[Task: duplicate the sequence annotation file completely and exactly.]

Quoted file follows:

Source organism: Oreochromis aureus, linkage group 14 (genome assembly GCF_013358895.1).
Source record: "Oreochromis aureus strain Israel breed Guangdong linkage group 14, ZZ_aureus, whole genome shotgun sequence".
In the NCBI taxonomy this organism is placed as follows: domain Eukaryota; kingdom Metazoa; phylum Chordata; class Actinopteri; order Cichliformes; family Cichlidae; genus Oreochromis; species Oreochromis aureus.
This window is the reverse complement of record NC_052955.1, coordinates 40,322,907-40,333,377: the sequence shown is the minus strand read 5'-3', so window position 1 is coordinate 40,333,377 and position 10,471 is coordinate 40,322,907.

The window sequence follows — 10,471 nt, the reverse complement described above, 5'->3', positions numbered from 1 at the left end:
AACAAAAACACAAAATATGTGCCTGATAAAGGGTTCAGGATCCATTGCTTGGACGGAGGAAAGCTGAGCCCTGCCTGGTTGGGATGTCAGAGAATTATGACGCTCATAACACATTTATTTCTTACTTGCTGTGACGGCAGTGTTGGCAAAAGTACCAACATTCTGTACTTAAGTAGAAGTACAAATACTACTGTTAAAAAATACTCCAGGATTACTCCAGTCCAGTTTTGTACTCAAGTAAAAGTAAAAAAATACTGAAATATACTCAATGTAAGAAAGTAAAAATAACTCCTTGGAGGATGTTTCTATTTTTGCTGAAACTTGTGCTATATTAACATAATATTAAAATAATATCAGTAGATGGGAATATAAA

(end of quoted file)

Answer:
Source organism: Oreochromis aureus, linkage group 14 (genome assembly GCF_013358895.1).
Source record: "Oreochromis aureus strain Israel breed Guangdong linkage group 14, ZZ_aureus, whole genome shotgun sequence".
In the NCBI taxonomy this organism is placed as follows: domain Eukaryota; kingdom Metazoa; phylum Chordata; class Actinopteri; order Cichliformes; family Cichlidae; genus Oreochromis; species Oreochromis aureus.
This window is the reverse complement of record NC_052955.1, coordinates 40,322,907-40,333,377: the sequence shown is the minus strand read 5'-3', so window position 1 is coordinate 40,333,377 and position 10,471 is coordinate 40,322,907.

The window sequence follows — 10,471 nt, the reverse complement described above, 5'->3', positions numbered from 1 at the left end:
AACAAAAACACAAAATATGTGCCTGATAAAGGGTTCAGGATCCATTGCTTGGACGGAGGAAAGCTGAGCCCTGCCTGGTTGGGATGTCAGAGAATTATGACGCTCATAACACATTTATTTCTTACTTGCTGTGACGGCAGTGTTGGCAAAAGTACCAACATTCTGTACTTAAGTAGAAGTACAAATACTACTGTTAAAAAATACTCCAGGATTACTCCAGTCCAGTTTTGTACTCAAGTAAAAGTAAAAAAATACTGAAATATACTCAATGTAAGAAAGTAAAAATAACTCCTTGGAGGATGTTTCTATTTTTGCTGAAACTTGTGCTATATTAACATAATATTAAAATAATATCAGTAGATGGGAATATAAA